Dirtnail pedicabs — Pedicabs

Dirtnail pedicabs

Dirtnail Pedicabs owner Luke Iseman says he and other members of his fleet have been targeted by police.Dirtnail Pedicabs owner Luke Iseman says he and other members of his fleet have been targeted by police.

Photo by Jana Birchum

The traditionally laid-back realm of pedicabs – in which drivers provide bike-powered rides to Downtown revelers in return for tips – has been harshed in recent weeks by allegations of a police crackdown against the peddlers. It seems as if some of the unwanted attention may result from an unclear understanding of rules governing the vehicles, compounded by drivers' bristling at the regulations – but separate efforts to further codify pedicab operations may further throw the field into disarray. The conflict is a sign of the growing pains the once innocuous industry now faces as it expands; according to the city's Transportation Department, Austin now counts some 16 separate pedicab companies, encompassing 187 vehicles.

Dirtnail Pedicabs owner/operator Luke Iseman says that in the last month, he and other members of his 18-cab fleet have been targeted for stepped-up enforcement by the police, as have drivers from other pedicab companies. He recounts how earlier this month he was cited for parking on the sidewalk at Sixth and Brazos because it didn't fall within the pickup or drop-off points designated in Dirtnail's "operating authority." He says another of his drivers, at Fourth Street and Colorado, "was told by one officer to get off the street and onto the sidewalk. Five minutes later, another officer tells him to get off the sidewalk and onto the street." He also recounts, among other incidents, being pulled over by a police cruiser "and told that my rear slow-moving vehicle sign was 'not reflective enough.'"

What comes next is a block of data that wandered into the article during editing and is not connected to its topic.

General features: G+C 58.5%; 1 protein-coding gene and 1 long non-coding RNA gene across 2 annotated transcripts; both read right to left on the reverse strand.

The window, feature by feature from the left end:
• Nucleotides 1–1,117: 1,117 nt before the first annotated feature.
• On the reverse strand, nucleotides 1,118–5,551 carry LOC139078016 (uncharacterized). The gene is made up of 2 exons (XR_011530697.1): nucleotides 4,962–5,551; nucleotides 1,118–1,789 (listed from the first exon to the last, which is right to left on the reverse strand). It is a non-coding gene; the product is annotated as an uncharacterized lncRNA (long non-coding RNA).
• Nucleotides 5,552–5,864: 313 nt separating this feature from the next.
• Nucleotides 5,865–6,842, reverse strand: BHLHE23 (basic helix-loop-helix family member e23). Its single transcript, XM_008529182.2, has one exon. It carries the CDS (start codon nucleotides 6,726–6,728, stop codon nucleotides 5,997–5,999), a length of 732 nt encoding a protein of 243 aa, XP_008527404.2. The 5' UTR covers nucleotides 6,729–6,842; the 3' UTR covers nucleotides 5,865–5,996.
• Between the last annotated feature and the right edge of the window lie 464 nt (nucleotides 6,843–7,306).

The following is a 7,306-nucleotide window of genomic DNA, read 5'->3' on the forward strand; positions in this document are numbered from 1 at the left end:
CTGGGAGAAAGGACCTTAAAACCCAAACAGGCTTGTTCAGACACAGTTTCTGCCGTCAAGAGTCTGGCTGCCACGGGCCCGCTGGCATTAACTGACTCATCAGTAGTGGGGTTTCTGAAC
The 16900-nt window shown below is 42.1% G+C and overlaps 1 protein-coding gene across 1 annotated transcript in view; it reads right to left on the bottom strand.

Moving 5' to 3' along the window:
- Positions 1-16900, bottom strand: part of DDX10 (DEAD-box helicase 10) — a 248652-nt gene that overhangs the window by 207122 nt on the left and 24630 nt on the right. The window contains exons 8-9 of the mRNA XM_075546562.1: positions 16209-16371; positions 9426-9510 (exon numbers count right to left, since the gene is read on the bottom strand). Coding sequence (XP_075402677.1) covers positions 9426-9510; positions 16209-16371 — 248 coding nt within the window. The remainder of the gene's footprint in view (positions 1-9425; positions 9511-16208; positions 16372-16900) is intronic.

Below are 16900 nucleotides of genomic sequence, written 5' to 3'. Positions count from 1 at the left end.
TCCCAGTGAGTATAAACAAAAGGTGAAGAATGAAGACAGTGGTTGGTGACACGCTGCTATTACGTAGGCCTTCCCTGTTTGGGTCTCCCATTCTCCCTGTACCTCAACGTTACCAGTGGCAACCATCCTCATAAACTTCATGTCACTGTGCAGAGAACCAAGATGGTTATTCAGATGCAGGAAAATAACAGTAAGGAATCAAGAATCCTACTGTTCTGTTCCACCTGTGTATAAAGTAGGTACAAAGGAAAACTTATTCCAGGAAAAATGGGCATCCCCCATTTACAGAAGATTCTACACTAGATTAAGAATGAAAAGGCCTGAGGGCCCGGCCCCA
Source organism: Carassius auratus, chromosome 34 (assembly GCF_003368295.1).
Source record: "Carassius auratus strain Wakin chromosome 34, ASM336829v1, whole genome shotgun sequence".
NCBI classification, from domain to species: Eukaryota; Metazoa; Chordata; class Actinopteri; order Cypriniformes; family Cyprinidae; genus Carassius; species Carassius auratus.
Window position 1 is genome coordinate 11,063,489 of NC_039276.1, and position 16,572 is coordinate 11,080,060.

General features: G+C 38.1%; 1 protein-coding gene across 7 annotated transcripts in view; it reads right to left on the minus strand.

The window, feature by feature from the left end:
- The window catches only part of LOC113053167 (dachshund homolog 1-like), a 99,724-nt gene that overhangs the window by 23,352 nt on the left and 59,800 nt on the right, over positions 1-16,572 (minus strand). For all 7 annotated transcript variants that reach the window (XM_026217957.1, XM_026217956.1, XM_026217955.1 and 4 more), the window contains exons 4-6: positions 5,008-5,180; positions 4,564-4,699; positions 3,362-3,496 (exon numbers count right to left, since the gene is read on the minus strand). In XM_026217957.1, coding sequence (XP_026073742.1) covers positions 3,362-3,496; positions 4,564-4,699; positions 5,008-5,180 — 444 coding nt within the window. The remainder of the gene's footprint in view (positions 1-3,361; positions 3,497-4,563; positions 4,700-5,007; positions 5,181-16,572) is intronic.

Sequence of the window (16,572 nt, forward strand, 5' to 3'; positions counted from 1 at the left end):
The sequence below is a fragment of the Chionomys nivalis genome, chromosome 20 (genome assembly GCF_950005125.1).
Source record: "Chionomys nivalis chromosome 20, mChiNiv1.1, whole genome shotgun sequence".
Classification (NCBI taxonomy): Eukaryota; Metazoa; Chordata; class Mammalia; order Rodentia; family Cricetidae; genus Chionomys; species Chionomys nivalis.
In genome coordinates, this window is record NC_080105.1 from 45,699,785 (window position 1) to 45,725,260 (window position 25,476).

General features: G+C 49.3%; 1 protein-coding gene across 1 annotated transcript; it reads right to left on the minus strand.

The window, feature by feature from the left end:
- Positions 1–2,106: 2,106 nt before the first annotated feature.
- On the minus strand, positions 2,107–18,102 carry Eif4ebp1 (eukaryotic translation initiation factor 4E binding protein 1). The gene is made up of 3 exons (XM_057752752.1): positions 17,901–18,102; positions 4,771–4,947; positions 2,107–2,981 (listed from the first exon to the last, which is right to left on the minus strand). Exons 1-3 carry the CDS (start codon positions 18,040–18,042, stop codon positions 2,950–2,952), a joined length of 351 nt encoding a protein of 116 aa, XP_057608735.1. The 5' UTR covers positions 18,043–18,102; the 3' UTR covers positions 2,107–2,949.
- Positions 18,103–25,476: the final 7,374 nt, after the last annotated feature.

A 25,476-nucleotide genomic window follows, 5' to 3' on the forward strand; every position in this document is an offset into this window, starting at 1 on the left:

While the enforcement may be new, the police may have been within their authority, at least regarding where pedicabs can queue. Pedicabs are governed by each company's operating authority, issued by the city, outlining the areas in which cabs can operate and pick up fares. But Iseman says designated pickup spots "represent very little of the actual rides that we take" and that the practice of designating specific areas is hopelessly out of step with cab patrons' changing patterns of behavior. "You're never going to define waiting spots unless you just say 'every corner as long as you're not in the way of traffic or pedestrians.' ... You can never define those fast enough to keep up with change, not only in what clubs are open, but what clubs book popular artists that specific night."

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